Network-aware video streaming for future media Internet
Directors: Ángel Martín Navas (Vicomtech) Jon Montalbán Sánchez (University)
The current 5G deployment of 5G networks is bringing new network capabilities, including enhanced mobile broadband, ultra-low latency and massive device connectivity. These enhancements are also pushed by the increasing popularity of wireless and mobile devices. Moreover, softwarization and virtualization technologies, such as Software Defined Network (SDN) and Network Function Virtualization (NFV), are considered as key pillars of 5G, as well as for network generations beyond 5G. NFV paradigm virtualizes all the data centers that are part of the network infrastructure (Core, Edge and Access Networks) to bring cloud technologies into the network operations, while SDN technology centralizes network control and manages the forwarding rules between data centers to adapt networking policies to traffic demands.
The combination of them enables to operate and manage network functions, referred as Virtual Network Functions (VNFs), by software running on top of general-purpose hardware. The usage of NFV and SDN can be extended also to the Access Network, where Multi-access Edge Computing (MEC) represents a new architectural paradigm to provide cloud capabilities closer to the clients. MEC allows the deployment of edge services to empower heterogeneous vertical applications.
At the same time, we are witnessing a growth in the usage of video streaming applications, including commonly used services, such as Live Streaming and Video-on-Demand (VOD), and new media applications, such as online gaming and 3D video applications (eXtended Reality, Virtual Reality and Augmented Reality). Moreover, streaming solutions tailored to empower different vertical applications, e.g., Industrial Internet of Things (IIoT), medical imaging and automotive machine-vision, are gaining relevance. These trends in video streaming are shaping network traffic, where 5G networks are expected to cope with the increasing total network traffic, mostly generated by media services.
In this context, technologies included in the 5G ecosystem are considered to be the enablers to overcome the challenges raised by the increasing media content generation and consumption. New network functions should be designed and implemented on top of the 5G infrastructure to support high Quality of Service (QoS) and Quality of Experience (QoE) required by media applications and end users. Moreover, these network functions should exploit metrics coming from the network concerning connectivity performance and player's traffic demand to adapt to changeable network conditions. Enabling dynamic changes during the operation of the streaming system has effects also on Content Provider's business costs, as network functions could be optimized to reduce resource usage to what is actually needed. Then, network resources and their costs can be balanced by defining business rules.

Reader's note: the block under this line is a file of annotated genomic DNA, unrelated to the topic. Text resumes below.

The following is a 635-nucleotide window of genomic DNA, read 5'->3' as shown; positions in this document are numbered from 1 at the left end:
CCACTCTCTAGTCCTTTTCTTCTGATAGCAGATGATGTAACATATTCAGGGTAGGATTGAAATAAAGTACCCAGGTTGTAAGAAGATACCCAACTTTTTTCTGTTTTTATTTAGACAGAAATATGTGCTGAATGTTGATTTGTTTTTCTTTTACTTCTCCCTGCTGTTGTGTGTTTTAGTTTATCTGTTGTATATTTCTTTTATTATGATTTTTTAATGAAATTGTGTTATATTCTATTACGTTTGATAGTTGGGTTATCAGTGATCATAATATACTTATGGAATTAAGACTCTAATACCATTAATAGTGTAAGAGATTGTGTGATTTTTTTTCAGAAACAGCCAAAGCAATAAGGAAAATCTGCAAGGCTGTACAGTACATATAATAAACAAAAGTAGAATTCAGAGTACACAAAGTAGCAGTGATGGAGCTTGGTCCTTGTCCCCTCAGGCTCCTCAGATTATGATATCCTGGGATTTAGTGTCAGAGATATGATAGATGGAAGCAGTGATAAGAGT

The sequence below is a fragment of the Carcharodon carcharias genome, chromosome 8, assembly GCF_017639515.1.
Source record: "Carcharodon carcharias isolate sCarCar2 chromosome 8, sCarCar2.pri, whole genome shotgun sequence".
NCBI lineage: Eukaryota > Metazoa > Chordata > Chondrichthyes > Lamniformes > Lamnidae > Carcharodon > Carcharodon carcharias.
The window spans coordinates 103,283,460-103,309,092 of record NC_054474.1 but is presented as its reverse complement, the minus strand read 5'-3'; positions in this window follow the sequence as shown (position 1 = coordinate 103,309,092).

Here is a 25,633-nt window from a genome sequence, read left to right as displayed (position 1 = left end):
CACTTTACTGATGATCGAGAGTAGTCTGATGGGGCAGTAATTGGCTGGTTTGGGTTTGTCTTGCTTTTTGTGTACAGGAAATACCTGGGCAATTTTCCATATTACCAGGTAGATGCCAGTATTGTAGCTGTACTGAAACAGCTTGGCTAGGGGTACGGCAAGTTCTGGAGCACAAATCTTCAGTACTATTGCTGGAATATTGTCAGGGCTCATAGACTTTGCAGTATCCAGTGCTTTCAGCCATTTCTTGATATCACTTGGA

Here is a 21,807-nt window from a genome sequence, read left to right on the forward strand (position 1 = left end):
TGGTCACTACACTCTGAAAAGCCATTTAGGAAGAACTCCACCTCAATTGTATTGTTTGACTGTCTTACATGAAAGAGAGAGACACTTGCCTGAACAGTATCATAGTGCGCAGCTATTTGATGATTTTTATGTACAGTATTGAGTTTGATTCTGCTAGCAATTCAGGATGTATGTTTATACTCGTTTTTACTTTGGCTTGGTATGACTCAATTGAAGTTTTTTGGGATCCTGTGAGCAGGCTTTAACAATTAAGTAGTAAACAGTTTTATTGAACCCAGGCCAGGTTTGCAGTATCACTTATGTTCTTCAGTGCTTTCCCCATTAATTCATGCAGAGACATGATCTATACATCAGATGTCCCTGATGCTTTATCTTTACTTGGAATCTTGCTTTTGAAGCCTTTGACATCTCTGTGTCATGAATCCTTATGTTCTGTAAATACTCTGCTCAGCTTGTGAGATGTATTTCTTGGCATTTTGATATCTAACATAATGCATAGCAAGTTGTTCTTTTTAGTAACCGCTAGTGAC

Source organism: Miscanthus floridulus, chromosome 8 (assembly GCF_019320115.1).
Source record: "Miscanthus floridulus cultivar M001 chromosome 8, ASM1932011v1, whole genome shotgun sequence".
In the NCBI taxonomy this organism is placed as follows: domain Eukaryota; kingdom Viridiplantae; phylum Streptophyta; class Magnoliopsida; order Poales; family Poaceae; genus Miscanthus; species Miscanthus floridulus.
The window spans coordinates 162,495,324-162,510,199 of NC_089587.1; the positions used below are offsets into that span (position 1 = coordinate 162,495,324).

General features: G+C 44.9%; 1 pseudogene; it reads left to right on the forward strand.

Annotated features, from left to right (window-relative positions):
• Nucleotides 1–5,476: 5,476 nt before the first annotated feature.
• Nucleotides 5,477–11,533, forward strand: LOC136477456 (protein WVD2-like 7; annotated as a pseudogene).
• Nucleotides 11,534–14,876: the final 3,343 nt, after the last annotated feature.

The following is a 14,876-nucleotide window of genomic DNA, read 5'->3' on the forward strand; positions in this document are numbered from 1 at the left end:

In this Ph.D. thesis, the main objective is to improve video streaming QoS and user's QoE, while reducing CP's business costs, through three different contribution areas. Contributions addressed several stages, such as content encoding and delivery, and network nodes, such as origin server, Content Delivery Network (CDN) and MEC host, involved in video streaming workflow. In any of them, the exploitation of the information, acquired from the analysis of both media content characteristics and network metrics, was decisive for increasing the performance of the streaming system.
First, concerning Network-aware video encoding, investigating strategies for encoding and packaging the video content has led to two different implementations that leverage network information when preparing the video content for streaming. In the first one, on top of the Secure Reliable Transport (SRT) protocol, the encoding and packaging configurations are tuned to keep QoS/QoE rates when network capabilities change, to prioritize playback smoothness over video quality. In the second one, the use of Low Latency Common Media Application Format (LL CMAF) has been studied to reduce latency when delivering Dynamic Adaptive Streaming over HTTP (MPEG-DASH) streams. The trade-off between latency and user's QoE is demonstrated to be an important factor when selecting the encoding and packaging configurations.
Then, regarding Network performance forecast for video delivery, the use of Machine Learning (ML) techniques to analyze network metrics has been investigated. A solution that exploits a Long Short-Term Memory (LSTM) model has been implemented to forecast network performance and enhance the selection of a CDN, when multiple CDN are employed, to deliver MPEG-DASH streams. Being able to forecast CDN performance allows the selection of the CDNs according to defined business rules. Then, a trade-off between QoS and business costs for CDN usage is evidenced.
Finally, this thesis has contributed to MEC-enabled video delivery with the implementation of two MEC services to be employed on top of the novel 5G MEC architecture. The first solution assesses the user's QoE according to ITU-T P.1203 since QoE knowledge is an important enabling factor for advanced solutions to enforce QoE on the MEC platform. Thus, this solution infers QoE from QoS information collected from MPEG-DASH Media Presentation Description (MPD) and from network monitoring. In the second solution, a MEC service is deployed to enforce and boost MPEG-DASH streams. The solution provides two operations. First, it enables a proactive cache of MPEG-DASH segments at the network edge to reduce CDN usage. Second, it shields from CDN malfunction by switching the download of segments to an alternative CDN to ensure QoE rates. This MEC service supports media playback with steady QoE scores by switching from one CDN to another and enhances it by proactively caching the content.